By Carson Swick | UConn Journalism
Oct. 22, 2022
Abortion. Inflation. The economy. Threats to democracy.
In many ways, these simple yet charged terms characterize both Democrats’ and Republicans’ approaches to messaging ahead of the 2022 midterm elections: Hone in on specific “winning” issues while forgetting the inconvenient ones. In what is shaping up to be an extremely close national environment, messaging could make all the difference in deciding which party controls Congress next year.
Conventional wisdom would suggest big Republican victories in November, as Biden remains unpopular and his presidency has been characterized by economic turmoil.
In May, Connecticut GOP chair Ben Proto called Biden “the gift that keeps on giving for the Republican Party.” Proto explained the rationale behind this messaging in a recent panel-style interview with University of Connecticut journalism students.
“We know where we were on 11:59 [a.m.] on Jan. 20, 2021 from an economic and financial perspective in this country, and we know where we are today,” Proto said. “Inflation is trying to get to 9%, interest rates are climbing ever-higher [and] mortgage rates have broken the 6% barrier… As a result, families in August in the state of Connecticut paid over $700 more for necessities than they did in January 2021.”
Uncertain economic conditions and fears of a worsening recession after two consecutive quarters of negative economic growth this year have kept Republicans competitive nationally and favored to win a House majority for the first time since 2016. The party’s strong messaging on economic issues has worried leaders across the aisle, including Connecticut Democratic chair Nancy DiNardo.
“I think the Republicans are very clever in talking about inflation, but inflation is happening worldwide because of the war in Ukraine,” DiNardo said. “Democrats are not good at getting the message out [on] the economy.”
While Democrats are struggling with economic messaging, the party has largely succeeded in framing abortion as the biggest issue threatening the GOP’s chances of retaking Congress this year. For context, the Supreme Court’s decision this summer in Dobbs v. Jackson Women’s Health Organization overturned 49 years of precedent by returning the power to protect or restrict abortion rights to the states.
Anabelle Bergstrom, a sophomore political science major at UConn, is an unaffiliated voter who describes herself as moderately left-leaning. While she has not always supported Democratic candidates, the struggle for abortion rights has incentivized her to do so this year.
“As a woman with the experiences I’ve had in my life, I am offended that people [who] claim to represent me and my fellow citizens feel that they can put such a strong regulation on me without knowing me,” Bergstrom said of restricting access to abortion.
The abortion issue has united voters like Bergstrom behind the Democratic Party, as polls now indicate that key House races once deemed likely pickups for the GOP congressional districts have turned into hotly contested toss-ups.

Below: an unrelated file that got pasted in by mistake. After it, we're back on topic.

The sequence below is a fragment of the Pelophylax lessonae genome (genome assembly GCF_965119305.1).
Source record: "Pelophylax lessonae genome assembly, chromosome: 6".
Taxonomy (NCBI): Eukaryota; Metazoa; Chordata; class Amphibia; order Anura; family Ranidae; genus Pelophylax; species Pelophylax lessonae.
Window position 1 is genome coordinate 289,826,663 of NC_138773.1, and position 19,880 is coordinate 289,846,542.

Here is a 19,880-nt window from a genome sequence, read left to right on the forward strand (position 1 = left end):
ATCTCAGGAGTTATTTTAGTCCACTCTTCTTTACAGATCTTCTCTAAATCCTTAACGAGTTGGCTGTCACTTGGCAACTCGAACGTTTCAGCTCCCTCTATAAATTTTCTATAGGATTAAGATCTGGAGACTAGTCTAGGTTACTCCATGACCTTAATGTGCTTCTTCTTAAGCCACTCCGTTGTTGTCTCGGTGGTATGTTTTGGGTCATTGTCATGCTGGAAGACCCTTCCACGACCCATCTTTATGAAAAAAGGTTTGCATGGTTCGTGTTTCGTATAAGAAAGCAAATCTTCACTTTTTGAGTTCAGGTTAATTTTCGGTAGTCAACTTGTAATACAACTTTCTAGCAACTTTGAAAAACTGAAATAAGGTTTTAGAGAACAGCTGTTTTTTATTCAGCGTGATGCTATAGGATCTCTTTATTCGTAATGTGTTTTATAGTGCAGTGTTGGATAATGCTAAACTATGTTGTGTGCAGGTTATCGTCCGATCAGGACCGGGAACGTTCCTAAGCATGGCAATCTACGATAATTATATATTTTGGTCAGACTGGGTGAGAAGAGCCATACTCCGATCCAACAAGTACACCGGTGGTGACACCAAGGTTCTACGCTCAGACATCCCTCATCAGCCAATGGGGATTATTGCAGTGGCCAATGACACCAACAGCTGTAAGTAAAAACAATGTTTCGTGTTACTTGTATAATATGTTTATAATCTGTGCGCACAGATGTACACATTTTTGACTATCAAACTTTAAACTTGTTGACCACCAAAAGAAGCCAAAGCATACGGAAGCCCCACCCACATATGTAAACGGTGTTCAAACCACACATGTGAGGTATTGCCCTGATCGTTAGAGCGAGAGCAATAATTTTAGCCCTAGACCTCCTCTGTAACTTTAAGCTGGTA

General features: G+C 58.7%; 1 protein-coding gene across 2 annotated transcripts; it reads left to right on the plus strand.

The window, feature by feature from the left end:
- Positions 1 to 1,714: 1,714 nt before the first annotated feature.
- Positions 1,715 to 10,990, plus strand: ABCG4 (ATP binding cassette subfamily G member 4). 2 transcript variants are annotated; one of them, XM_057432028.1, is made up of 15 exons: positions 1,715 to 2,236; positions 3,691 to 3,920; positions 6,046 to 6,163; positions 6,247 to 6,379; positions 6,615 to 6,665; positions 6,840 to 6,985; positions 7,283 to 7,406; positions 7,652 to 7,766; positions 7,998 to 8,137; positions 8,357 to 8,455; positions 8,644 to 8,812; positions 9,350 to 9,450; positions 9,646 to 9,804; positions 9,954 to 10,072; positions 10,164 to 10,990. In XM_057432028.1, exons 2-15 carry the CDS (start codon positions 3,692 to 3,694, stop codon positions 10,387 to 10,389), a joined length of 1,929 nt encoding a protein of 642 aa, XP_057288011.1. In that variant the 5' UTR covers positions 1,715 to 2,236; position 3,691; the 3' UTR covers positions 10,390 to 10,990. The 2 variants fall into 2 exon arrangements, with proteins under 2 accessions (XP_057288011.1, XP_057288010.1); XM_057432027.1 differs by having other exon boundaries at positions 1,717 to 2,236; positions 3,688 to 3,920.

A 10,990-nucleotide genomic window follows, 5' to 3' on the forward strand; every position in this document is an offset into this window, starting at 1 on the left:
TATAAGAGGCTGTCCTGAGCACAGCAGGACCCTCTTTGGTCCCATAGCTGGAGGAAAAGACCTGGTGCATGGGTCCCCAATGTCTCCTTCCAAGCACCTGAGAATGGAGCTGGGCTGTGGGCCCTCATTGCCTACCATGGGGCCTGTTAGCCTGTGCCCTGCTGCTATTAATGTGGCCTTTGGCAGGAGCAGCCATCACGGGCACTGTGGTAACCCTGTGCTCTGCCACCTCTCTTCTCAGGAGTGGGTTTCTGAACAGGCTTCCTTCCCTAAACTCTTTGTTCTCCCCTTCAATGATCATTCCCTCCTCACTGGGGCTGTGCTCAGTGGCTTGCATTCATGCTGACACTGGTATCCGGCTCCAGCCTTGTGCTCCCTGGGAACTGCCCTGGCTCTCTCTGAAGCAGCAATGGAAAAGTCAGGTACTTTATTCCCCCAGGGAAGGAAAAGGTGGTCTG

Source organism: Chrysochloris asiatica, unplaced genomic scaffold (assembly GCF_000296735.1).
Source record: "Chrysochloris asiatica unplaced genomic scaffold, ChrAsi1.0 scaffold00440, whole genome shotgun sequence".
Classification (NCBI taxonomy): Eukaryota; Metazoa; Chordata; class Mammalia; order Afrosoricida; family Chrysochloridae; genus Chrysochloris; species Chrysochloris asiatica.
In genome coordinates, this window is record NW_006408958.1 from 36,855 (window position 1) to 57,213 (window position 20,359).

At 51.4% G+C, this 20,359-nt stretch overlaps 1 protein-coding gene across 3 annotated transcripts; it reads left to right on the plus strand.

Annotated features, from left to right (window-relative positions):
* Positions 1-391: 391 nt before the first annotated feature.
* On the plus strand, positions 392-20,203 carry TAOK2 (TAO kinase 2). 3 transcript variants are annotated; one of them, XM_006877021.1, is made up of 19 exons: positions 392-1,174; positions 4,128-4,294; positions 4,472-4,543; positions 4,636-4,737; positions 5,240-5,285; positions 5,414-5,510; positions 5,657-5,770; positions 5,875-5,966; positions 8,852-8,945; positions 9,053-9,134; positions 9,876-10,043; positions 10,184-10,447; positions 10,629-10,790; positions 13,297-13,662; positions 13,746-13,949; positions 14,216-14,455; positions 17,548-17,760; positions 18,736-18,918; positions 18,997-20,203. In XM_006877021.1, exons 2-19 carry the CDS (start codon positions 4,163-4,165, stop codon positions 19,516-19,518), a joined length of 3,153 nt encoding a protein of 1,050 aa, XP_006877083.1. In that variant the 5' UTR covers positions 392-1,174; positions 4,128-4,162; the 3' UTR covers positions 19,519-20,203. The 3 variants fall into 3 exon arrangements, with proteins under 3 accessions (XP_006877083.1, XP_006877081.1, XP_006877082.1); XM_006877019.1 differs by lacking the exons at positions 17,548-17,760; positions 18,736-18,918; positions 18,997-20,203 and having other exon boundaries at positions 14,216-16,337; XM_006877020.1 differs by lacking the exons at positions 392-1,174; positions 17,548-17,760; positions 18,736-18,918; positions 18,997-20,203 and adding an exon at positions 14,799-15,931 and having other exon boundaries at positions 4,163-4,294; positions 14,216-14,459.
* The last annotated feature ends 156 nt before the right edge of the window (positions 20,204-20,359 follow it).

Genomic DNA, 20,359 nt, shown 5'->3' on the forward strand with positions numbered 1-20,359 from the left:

Consequently, abortion has become a major messaging hurdle for Republican candidates across the country. In blue-leaning Connecticut, Republicans hoped to capitalize on economic woes while downplaying their opposition to — or merely lukewarm support for — abortion rights.
“It’s my perception that abortion would not be as large of an issue as it currently is,” said Connecticut GOP campaign manager Logan Williams. “The perception was that the economy would overshadow the issue of a woman’s right to choose… Many Republican candidates thought that they could run an entire election campaign without discussing abortion at all, [but] in hindsight, that is not the case.”
Williams, who has managed campaigns for both state and local offices and holds a roughly 70% win rate, noted the large “gender gap” between Democratic Gov. Ned Lamont and his Republican challenger, financial executive Bob Stefanowski. Though Stefanowski has described himself as pro-choice, a Quinnipiac poll last month indicated that he still trailed Lamont by double-digits overall, and by nearly 30 points among women voters.
Interestingly, the poll also shows Republican Senate candidate Leora Levy (a woman) trailing incumbent Democratic Sen. Richard Blumenthal (a man) by similar margins among women voters.
According to DiNardo, Levy’s issues may be because of another weak point in Republicans’ messaging: So-called “threats to democracy,” which are exemplified by former President Donald Trump’s refusal to accept defeat in the 2020 presidential election.
“We do have a few people [in Connecticut] who are election deniers,” DiNardo said. “[Levy] is down at Mar-a-Lago now trying to raise money with Donald Trump.”
DiNardo’s attitude toward Trump echoes the messaging of national figures in her party, including President Joe Biden. In his “Soul of the Nation” speech on Sept. 1, Biden named Trump and “MAGA Republicans” as extremists and threats to “the very foundations of our republic.”
According to UConn political science professor Ronald Schurin, Democratic Senate candidates across the country have made threats to democracy a key component of their messaging.
“You can pick almost any of the major contested Senate races, but the ‘threats to democracy’ issue is a mainstay of Sen. [Maggie] Hassan’s campaign,” Schurin said. “You have Nevada, where that also is an issue for [Catherine Cortez-Masto’s] campaign.”
The extent to which all of these issues will affect the outcome of the 2022 midterms remains to be seen, but voters will have the power to elect their representatives on Nov. 8.
Carson Swick is a senior at UConn majoring in Journalism and Political Science. He reported this story for UConn Journalism’s Fall 2022 Public Affairs Reporting course.
TOP IMAGE: A polling place in Orrstown, Pennsylvania. (AP File Photo)